Despite Kaptur’s enthusiasm, Biden’s name hardly carries as much weight as Trump, who according to the New York Times, would’ve won the newly drawn 9th District by 3 points. And right-wing super PACs see her vulnerability. Historically, they haven’t bothered spending massive amounts of money to impact races against Kaptur; her district has been solidly blue throughout her nearly four decades in Congress. In a sign of new optimism, they’re all-in this year. Super PACs have spent nearly $1.4 million on independent advertising in the Republican primary — all during the month of April.
But the outside spending isn’t the classic story of political insiders rushing their resources to undermine a high-risk candidate in favor of a safe, establishment one. Drain the DC Swamp, a super PAC that backs far-right lawmakers like Reps. Marjorie Taylor Greene, R-Ga., and Lauren Boebert, R-Colo., has paid more than $210,000 to prop up Majewski’s campaign. The group is primarily funded by Colorado retiree Tatnall Hillman, whose fortune comes from the oil and gas industry.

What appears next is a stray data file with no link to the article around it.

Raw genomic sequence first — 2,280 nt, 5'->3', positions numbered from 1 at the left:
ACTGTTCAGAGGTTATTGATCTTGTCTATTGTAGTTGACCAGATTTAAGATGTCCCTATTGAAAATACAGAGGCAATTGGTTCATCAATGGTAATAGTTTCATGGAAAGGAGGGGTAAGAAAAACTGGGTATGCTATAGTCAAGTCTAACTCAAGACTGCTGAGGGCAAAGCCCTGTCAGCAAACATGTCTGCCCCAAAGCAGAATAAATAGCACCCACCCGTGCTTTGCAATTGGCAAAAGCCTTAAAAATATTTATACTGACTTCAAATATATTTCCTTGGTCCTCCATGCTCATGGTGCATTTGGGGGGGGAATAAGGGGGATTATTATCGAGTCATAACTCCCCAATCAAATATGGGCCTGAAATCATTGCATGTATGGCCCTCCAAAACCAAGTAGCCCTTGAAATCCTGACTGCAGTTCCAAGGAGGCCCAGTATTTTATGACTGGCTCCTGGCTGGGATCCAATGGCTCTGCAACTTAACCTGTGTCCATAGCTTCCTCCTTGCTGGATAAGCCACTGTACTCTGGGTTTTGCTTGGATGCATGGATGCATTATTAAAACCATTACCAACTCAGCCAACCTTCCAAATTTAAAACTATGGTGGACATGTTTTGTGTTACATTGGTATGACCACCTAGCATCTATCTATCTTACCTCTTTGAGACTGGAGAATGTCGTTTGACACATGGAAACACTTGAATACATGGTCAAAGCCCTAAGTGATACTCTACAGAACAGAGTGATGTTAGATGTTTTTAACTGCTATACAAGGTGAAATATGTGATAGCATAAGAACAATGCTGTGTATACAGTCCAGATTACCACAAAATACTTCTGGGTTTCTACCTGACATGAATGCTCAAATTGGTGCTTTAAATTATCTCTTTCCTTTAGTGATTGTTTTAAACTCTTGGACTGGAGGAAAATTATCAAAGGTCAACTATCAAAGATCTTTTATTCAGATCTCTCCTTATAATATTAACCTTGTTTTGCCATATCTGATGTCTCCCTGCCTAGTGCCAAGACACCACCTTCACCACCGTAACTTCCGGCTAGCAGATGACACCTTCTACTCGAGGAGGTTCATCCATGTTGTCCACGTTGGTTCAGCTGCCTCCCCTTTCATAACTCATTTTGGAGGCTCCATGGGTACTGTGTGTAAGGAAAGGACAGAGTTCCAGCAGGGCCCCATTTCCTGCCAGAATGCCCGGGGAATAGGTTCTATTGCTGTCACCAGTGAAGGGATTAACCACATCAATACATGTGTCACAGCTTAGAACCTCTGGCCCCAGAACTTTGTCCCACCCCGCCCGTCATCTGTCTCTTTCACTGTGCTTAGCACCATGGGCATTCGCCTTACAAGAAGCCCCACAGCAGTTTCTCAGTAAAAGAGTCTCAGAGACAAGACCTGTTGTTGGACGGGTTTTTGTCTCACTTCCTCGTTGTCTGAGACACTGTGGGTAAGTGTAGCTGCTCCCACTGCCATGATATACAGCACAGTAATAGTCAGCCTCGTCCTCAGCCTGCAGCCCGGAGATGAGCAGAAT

In a sign of infighting within the more extreme, anti-establishment segment of the GOP, Drain the DC Swamp supports Jim Jordan but nevertheless has spent nearly $80,000 against his preferred candidate, Riedel (and the same amount against Gavarone too).
More traditional Republican megadonors, meanwhile, have gotten behind Gavarone. Winning for Women Action Fund, which aims to elect GOP women to Congress, endorsed Gavarone last month. Her race is one of only two in which the group is rolling out independent advertising; the other is Ohio’s Senate election, where it’s backing Jane Timken, former chair of the Ohio Republican Party.
But rather than targeting both Riedel and Majewski, Winning for Women Action Fund isn’t bothering wasting resources against the Trump-favored political outsider. Instead, it has spent nearly $480,000 solely against Riedel. It is bankrolled by a number of high-net financiers, including billionaire investment banker Warren Stephens, a prolific Arkansas-based right-wing donor who spent millions to oppose Trump’s candidacy in 2016. According to the massive ultra-wealthy tax document leak known as the Paradise Papers, Stephens also secretly co-owned a payday lender that was found to engage in predatory practices in a multimillion-dollar lawsuit brought by the Consumer Financial Protection Bureau.